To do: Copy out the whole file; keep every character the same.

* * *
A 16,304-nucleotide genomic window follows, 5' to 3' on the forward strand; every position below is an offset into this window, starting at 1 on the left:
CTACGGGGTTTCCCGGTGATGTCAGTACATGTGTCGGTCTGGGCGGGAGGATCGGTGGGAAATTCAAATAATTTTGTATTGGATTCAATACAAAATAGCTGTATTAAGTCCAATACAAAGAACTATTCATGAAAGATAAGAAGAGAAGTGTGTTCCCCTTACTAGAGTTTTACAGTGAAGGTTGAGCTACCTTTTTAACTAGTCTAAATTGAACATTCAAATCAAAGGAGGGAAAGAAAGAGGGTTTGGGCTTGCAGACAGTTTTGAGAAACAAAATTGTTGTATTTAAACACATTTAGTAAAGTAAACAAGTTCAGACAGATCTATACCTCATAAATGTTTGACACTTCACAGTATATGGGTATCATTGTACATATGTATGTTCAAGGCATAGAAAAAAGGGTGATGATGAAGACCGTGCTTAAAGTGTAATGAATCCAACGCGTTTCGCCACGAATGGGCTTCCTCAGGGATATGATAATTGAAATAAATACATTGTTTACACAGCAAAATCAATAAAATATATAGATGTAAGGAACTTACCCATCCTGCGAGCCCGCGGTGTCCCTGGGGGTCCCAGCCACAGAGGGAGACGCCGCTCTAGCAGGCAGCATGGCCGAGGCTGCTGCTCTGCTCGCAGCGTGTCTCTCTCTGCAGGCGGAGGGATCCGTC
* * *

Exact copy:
A 16,304-nucleotide genomic window follows, 5' to 3' on the forward strand; every position below is an offset into this window, starting at 1 on the left:
CTACGGGGTTTCCCGGTGATGTCAGTACATGTGTCGGTCTGGGCGGGAGGATCGGTGGGAAATTCAAATAATTTTGTATTGGATTCAATACAAAATAGCTGTATTAAGTCCAATACAAAGAACTATTCATGAAAGATAAGAAGAGAAGTGTGTTCCCCTTACTAGAGTTTTACAGTGAAGGTTGAGCTACCTTTTTAACTAGTCTAAATTGAACATTCAAATCAAAGGAGGGAAAGAAAGAGGGTTTGGGCTTGCAGACAGTTTTGAGAAACAAAATTGTTGTATTTAAACACATTTAGTAAAGTAAACAAGTTCAGACAGATCTATACCTCATAAATGTTTGACACTTCACAGTATATGGGTATCATTGTACATATGTATGTTCAAGGCATAGAAAAAAGGGTGATGATGAAGACCGTGCTTAAAGTGTAATGAATCCAACGCGTTTCGCCACGAATGGGCTTCCTCAGGGATATGATAATTGAAATAAATACATTGTTTACACAGCAAAATCAATAAAATATATAGATGTAAGGAACTTACCCATCCTGCGAGCCCGCGGTGTCCCTGGGGGTCCCAGCCACAGAGGGAGACGCCGCTCTAGCAGGCAGCATGGCCGAGGCTGCTGCTCTGCTCGCAGCGTGTCTCTCTCTGCAGGCGGAGGGATCCGTC